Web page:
I'm trying to find some comps for Jackson, especially some that strike out as much as Brett Jackson has in the minors and it's been difficult. BP has their top 10 comps, but not sure how current it is...number in parenthesis is their minor league K rate. Jackson is at 23.3% Felix Pie (19%), Michael Saunders(24.1%), Jordan Schafer(21.6%), Colby Rasmus (19.5%), Adam Jones(20.4%), Lastings Milledge (17%), Jay Bruce (22.6%), BJ Upton(19.73), Barry Bonds(17.2%), Matt Kemp (18.5) Michael Saunders has to worry you.

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In reply to by Rob G.

Mike Stanton was a little younger, but 371 Ks divided by 1394 PAs yields 26.6%. Joey Votto, 665/3016 = 22.0% Jackson likes to take pitches, so you don't really know how many swings and misses are involved in a given strikeout, just that it's a number between zero and three. Jackson looks particularly good when you add his total bases, walks and stolen bases and divide by games or plate appearances. You will probably object to my building stolen bases into a general hitting stat, so for the moment just use TBs + BBs / PAs. Jackson's number is .546. Pie stands at .496, Votto at .538. Stanton is .606. These are all minor-league numbers. One of the questions about prospects is whether they have skills that will keep them in the lineup when they're not hitting. You keep Votto in there because you never know when he's going to hit a bomb. (That's how Soriano stays in the lineup even when a month has gone by since the last HR.) Jackson will draw walks and steal bases even when the bat is cold. Pie can flash leather and throw but he doesn't walk and steal, or hit bombs, so he can't get in the regular lineup. We may never find out whether he could do anything worthwhile in the majors.

2 days in a row with no day/afternoon games...and I'm in a WAS blackout area on a cable package that shows -0- WAS games a year (awesome) the cubs game is a no-go for me anyway unless it's a WGN/Fox/ESPN game.

Wilken hopeful #Cubs can come to terms with top pick Baez: "I guess we just have to find out if we’re still on the same page as we get close to the buzzer. comes from this guy @KevinCapie: Sportswriter covering the Peoria Chiefs and FCS football, poker player without a bankroll.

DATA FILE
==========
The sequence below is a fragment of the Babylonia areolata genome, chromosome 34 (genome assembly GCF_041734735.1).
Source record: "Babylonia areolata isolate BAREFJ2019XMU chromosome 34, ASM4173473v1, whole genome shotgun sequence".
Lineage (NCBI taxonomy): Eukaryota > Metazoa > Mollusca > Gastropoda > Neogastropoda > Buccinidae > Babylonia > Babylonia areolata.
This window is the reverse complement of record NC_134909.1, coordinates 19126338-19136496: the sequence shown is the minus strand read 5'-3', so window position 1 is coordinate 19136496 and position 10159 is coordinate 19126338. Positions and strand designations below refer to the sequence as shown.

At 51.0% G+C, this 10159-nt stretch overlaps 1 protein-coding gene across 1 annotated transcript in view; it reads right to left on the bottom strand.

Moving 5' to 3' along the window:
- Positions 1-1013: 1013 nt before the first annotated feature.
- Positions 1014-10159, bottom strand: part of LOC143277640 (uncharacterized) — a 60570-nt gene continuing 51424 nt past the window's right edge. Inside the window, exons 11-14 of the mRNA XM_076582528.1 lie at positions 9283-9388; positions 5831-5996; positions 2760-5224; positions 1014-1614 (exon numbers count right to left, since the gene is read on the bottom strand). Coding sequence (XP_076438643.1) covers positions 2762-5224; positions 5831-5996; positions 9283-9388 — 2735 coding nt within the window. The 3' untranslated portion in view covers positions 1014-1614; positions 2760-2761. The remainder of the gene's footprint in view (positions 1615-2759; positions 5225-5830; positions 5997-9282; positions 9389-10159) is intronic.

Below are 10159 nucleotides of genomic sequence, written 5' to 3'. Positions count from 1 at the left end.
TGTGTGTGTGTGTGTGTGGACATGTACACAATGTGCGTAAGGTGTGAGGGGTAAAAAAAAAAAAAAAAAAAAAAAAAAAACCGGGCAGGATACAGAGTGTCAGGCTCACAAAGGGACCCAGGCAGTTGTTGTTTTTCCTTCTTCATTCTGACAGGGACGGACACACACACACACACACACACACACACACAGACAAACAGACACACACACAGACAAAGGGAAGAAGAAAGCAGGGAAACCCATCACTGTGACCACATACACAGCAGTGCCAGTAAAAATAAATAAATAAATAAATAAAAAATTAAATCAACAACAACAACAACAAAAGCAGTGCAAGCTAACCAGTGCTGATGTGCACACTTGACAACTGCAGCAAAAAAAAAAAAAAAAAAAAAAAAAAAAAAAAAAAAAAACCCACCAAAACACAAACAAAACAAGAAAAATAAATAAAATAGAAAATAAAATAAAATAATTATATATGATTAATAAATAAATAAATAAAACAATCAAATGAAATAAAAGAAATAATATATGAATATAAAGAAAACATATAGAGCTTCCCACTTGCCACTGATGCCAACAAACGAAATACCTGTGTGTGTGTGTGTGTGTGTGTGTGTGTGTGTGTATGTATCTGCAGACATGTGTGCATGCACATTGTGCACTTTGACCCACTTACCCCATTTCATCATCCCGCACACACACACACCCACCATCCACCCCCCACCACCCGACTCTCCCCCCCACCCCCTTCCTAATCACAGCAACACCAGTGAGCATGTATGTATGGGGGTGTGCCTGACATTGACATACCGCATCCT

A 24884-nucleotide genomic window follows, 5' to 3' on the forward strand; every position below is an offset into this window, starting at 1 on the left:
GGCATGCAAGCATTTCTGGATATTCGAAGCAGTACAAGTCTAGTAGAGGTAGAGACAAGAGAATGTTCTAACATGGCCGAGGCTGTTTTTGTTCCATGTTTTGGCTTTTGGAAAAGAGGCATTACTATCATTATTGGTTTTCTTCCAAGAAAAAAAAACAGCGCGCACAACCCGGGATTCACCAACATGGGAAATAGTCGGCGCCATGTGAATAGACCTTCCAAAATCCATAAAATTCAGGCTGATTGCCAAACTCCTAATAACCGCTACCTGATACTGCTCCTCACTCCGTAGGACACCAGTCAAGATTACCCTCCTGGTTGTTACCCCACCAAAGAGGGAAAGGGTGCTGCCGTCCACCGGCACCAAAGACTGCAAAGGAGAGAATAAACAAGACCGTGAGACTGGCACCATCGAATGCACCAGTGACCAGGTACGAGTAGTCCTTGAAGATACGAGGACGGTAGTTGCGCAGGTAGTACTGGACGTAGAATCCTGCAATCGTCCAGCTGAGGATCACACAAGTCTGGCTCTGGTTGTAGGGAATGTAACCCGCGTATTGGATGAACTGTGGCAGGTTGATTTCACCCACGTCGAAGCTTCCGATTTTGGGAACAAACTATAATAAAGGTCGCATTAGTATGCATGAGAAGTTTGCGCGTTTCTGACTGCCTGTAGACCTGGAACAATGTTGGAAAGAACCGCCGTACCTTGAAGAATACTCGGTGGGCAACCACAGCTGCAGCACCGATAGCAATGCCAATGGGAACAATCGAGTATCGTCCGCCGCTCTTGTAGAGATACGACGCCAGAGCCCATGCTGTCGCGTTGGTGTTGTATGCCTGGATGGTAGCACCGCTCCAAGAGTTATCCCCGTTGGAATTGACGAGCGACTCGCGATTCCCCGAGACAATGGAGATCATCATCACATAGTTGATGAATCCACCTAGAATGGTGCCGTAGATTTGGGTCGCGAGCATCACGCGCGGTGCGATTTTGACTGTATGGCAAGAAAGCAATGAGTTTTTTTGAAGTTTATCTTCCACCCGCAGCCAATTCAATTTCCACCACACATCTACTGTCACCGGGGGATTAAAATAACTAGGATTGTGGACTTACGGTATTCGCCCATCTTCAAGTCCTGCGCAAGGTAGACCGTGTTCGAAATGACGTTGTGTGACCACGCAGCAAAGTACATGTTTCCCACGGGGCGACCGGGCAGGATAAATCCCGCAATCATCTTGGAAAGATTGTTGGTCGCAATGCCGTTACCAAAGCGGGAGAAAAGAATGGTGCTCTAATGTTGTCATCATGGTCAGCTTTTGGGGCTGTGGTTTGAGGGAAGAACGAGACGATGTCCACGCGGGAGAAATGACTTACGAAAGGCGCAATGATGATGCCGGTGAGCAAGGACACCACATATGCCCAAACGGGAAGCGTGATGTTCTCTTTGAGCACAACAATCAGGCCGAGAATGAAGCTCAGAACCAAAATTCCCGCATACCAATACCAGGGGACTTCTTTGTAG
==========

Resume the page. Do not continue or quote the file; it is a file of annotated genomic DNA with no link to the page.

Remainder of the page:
Saw a quote from Castro saying he's been working with Jaramillo on his approach the other day. Has he added a power stroke to his game? That's 3 in something like the last 6 games.

After losing most of its big guns to Iowa, Tennessee has been winning lately and is 1.5 games out of first in the second-half standings. Just took four of five from Huntsville (Brewers) on the road. Jae-Hoon Ha is 18 for his last 36 and has raised his average from .231 on 7/30 to .300 today. Ha and Vitters have been carrying the offense, with help from Adduci, Wright, Ridling, Lake.

Recent comments

  • Childersb3 (view)

    I'd say the whole Cubs Hitting Org from top to bottom is in a "meh/slump" stage here.
    We're all just waiting for a breakout to occur here in Wrigley and down on the farm. BDavis has been a good story, but he needs some company!!

    Thank goodness for Bellinger. He's the only hitter we have that honestly doesn't have a whole in his approach. He's a professional hitter and can provide pop. I don't buy into the argument he doesn't have real bat speed. He can turn on almost any inside pitch (up or down).
    But I still think he should be the 1B. He clearly doesn't want that.
    PCA in CF (or Tauch) and Happ, Busch and ONKC at DH (or Happ/ONKC in LF).

  • crunch (view)

    matt shaw's AA hot start has been fizzling hard.

    he hit 3 homers by april 14, none since.  he's pretty much had a dead bat since april 17th.

    he's got a .182/.304/.242 slash in may so far.

  • crunch (view)

    they might just be getting rid of the masterboney dead weight.

  • Cubster (view)

    Luis Vasquez gets his first call up, looks like Nico may move to the IL but no formal counter move yet.

  • crunch (view)

    taillon gets d.ross'd at 92 pitches, 4.2ip...2 outs, 2 on.

  • crunch (view)

    morel's knee and foot seems to be feeling a bit better.

  • crunch (view)

    iowa gave away the game in the late innings.  davis got a single and double to add to the pile, though.

    may  9th - .135/.306/.216

    may 18th - .279/.439/.689

    in 8 games over 9 days he's gone from washup to prospect resurgence.  it would be nice to get that heat from 2021 back.

  • crunch (view)

    unreal.  be crazy to see where this goes in a month or 2....unless it gets too crazy to ignore at the mlb level.

  • TarzanJoeWallis (view)

    And another solo shot in the third. He’s not hitting cheapies either. Definitely capturing my attention at this point.

  • Dolorous Jon Lester (view)

    He is on a serious heater right now